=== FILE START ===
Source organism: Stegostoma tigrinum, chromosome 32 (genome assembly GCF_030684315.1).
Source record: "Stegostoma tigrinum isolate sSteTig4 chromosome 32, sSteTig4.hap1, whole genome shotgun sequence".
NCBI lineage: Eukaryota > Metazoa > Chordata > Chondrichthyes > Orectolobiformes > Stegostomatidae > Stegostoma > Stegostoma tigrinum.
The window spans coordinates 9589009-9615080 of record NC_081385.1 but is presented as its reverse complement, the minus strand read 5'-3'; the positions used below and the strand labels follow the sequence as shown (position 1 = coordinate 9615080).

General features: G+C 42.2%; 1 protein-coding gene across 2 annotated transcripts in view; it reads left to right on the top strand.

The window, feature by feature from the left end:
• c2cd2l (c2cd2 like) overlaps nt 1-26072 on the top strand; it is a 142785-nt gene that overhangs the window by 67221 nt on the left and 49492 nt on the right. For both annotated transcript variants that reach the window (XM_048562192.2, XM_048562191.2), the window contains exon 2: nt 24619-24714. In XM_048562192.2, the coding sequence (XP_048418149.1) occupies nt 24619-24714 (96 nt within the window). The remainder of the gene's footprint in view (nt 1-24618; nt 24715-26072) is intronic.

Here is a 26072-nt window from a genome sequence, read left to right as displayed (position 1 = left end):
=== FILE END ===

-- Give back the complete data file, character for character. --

Source organism: Stegostoma tigrinum, chromosome 32 (genome assembly GCF_030684315.1).
Source record: "Stegostoma tigrinum isolate sSteTig4 chromosome 32, sSteTig4.hap1, whole genome shotgun sequence".
NCBI lineage: Eukaryota > Metazoa > Chordata > Chondrichthyes > Orectolobiformes > Stegostomatidae > Stegostoma > Stegostoma tigrinum.
The window spans coordinates 9589009-9615080 of record NC_081385.1 but is presented as its reverse complement, the minus strand read 5'-3'; the positions used below and the strand labels follow the sequence as shown (position 1 = coordinate 9615080).

General features: G+C 42.2%; 1 protein-coding gene across 2 annotated transcripts in view; it reads left to right on the top strand.

The window, feature by feature from the left end:
• c2cd2l (c2cd2 like) overlaps nt 1-26072 on the top strand; it is a 142785-nt gene that overhangs the window by 67221 nt on the left and 49492 nt on the right. For both annotated transcript variants that reach the window (XM_048562192.2, XM_048562191.2), the window contains exon 2: nt 24619-24714. In XM_048562192.2, the coding sequence (XP_048418149.1) occupies nt 24619-24714 (96 nt within the window). The remainder of the gene's footprint in view (nt 1-24618; nt 24715-26072) is intronic.

Here is a 26072-nt window from a genome sequence, read left to right as displayed (position 1 = left end):